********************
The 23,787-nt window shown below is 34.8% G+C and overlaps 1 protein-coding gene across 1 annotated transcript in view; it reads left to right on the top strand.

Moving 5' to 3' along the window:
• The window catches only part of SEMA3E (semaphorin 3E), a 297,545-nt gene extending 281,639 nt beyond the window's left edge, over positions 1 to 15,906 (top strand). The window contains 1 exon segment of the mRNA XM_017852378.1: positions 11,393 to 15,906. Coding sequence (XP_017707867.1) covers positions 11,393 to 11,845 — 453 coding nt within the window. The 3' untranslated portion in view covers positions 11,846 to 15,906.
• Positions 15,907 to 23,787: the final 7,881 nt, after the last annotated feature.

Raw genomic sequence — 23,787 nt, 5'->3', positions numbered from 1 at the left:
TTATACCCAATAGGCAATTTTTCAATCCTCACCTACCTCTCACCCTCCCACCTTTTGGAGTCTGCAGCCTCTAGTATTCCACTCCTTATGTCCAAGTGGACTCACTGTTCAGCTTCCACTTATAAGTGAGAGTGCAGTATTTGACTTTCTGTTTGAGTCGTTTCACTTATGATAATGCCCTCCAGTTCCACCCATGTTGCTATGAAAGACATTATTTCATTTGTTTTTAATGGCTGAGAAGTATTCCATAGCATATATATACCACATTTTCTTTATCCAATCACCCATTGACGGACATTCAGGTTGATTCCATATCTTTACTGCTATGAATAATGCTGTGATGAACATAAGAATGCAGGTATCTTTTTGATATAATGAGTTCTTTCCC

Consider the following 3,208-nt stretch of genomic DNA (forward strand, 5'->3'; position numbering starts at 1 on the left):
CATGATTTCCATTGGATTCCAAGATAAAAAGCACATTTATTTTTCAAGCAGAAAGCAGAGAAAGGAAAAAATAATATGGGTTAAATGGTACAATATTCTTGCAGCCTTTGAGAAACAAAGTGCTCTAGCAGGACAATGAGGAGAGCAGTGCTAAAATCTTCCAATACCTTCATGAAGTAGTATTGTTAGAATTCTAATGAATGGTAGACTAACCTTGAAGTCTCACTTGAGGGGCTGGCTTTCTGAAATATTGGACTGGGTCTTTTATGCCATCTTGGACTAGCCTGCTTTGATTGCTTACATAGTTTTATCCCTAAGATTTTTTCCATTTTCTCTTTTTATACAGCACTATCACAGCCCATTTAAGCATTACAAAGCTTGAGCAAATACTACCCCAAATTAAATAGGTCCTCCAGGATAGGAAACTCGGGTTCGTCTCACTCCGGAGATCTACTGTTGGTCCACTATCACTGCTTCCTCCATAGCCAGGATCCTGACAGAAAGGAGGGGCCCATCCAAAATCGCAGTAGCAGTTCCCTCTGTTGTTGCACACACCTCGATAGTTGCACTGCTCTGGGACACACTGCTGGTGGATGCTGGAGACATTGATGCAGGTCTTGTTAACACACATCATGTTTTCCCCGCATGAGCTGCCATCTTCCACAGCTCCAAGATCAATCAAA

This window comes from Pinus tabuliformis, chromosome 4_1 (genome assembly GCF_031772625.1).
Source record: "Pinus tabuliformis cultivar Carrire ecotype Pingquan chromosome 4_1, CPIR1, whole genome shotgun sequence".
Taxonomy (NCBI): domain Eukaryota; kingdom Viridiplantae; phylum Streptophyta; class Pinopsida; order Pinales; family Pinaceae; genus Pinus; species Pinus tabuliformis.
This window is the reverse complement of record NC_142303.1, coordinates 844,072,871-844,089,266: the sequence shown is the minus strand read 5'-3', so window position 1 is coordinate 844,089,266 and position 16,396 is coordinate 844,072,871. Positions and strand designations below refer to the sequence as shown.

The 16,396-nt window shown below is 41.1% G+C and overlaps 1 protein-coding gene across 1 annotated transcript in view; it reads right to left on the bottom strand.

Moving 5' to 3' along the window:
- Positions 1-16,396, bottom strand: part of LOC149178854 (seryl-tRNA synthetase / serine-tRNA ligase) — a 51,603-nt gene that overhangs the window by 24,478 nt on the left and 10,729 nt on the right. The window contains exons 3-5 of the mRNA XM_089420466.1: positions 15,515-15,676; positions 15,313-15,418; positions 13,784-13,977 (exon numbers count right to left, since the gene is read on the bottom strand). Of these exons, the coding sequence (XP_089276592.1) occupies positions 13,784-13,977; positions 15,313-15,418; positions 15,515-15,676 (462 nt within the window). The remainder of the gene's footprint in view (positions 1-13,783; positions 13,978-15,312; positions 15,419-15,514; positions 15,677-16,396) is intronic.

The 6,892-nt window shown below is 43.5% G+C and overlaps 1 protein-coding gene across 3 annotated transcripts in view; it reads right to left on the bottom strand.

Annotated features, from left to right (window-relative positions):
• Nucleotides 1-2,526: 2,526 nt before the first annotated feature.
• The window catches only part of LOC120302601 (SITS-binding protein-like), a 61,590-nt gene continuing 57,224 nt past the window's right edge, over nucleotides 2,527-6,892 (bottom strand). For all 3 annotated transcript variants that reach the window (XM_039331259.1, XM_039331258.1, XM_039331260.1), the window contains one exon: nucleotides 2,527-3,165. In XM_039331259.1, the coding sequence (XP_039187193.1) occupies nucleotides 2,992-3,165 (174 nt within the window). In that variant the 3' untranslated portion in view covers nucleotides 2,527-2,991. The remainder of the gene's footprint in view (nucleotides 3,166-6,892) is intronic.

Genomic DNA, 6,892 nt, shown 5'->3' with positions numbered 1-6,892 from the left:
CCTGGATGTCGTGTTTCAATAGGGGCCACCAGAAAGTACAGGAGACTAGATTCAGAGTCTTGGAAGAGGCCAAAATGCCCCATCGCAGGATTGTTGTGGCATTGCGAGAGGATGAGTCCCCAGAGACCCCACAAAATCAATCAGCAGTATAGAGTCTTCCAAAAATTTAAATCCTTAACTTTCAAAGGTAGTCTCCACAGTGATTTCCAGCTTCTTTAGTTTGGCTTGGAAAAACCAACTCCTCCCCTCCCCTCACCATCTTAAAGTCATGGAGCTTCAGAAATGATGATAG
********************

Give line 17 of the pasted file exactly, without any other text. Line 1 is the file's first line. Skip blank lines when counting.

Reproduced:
Annotated features, from left to right (window-relative positions):